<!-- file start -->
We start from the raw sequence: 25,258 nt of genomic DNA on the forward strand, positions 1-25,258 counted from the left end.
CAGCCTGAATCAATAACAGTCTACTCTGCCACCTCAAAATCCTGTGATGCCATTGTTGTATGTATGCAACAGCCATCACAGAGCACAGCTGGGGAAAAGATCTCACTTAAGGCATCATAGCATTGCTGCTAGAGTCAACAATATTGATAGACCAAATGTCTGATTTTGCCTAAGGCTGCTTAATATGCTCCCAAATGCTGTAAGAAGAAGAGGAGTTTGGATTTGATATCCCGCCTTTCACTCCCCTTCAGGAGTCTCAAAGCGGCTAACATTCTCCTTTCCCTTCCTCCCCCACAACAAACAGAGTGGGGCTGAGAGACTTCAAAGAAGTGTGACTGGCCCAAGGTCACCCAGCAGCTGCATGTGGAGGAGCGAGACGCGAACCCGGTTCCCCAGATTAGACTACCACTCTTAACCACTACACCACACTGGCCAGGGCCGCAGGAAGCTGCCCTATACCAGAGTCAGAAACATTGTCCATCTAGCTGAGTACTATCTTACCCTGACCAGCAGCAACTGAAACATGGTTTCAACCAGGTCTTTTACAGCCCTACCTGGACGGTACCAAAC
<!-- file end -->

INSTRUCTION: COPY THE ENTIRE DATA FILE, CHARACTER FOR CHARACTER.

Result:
We start from the raw sequence: 25,258 nt of genomic DNA on the forward strand, positions 1-25,258 counted from the left end.
CAGCCTGAATCAATAACAGTCTACTCTGCCACCTCAAAATCCTGTGATGCCATTGTTGTATGTATGCAACAGCCATCACAGAGCACAGCTGGGGAAAAGATCTCACTTAAGGCATCATAGCATTGCTGCTAGAGTCAACAATATTGATAGACCAAATGTCTGATTTTGCCTAAGGCTGCTTAATATGCTCCCAAATGCTGTAAGAAGAAGAGGAGTTTGGATTTGATATCCCGCCTTTCACTCCCCTTCAGGAGTCTCAAAGCGGCTAACATTCTCCTTTCCCTTCCTCCCCCACAACAAACAGAGTGGGGCTGAGAGACTTCAAAGAAGTGTGACTGGCCCAAGGTCACCCAGCAGCTGCATGTGGAGGAGCGAGACGCGAACCCGGTTCCCCAGATTAGACTACCACTCTTAACCACTACACCACACTGGCCAGGGCCGCAGGAAGCTGCCCTATACCAGAGTCAGAAACATTGTCCATCTAGCTGAGTACTATCTTACCCTGACCAGCAGCAACTGAAACATGGTTTCAACCAGGTCTTTTACAGCCCTACCTGGACGGTACCAAAC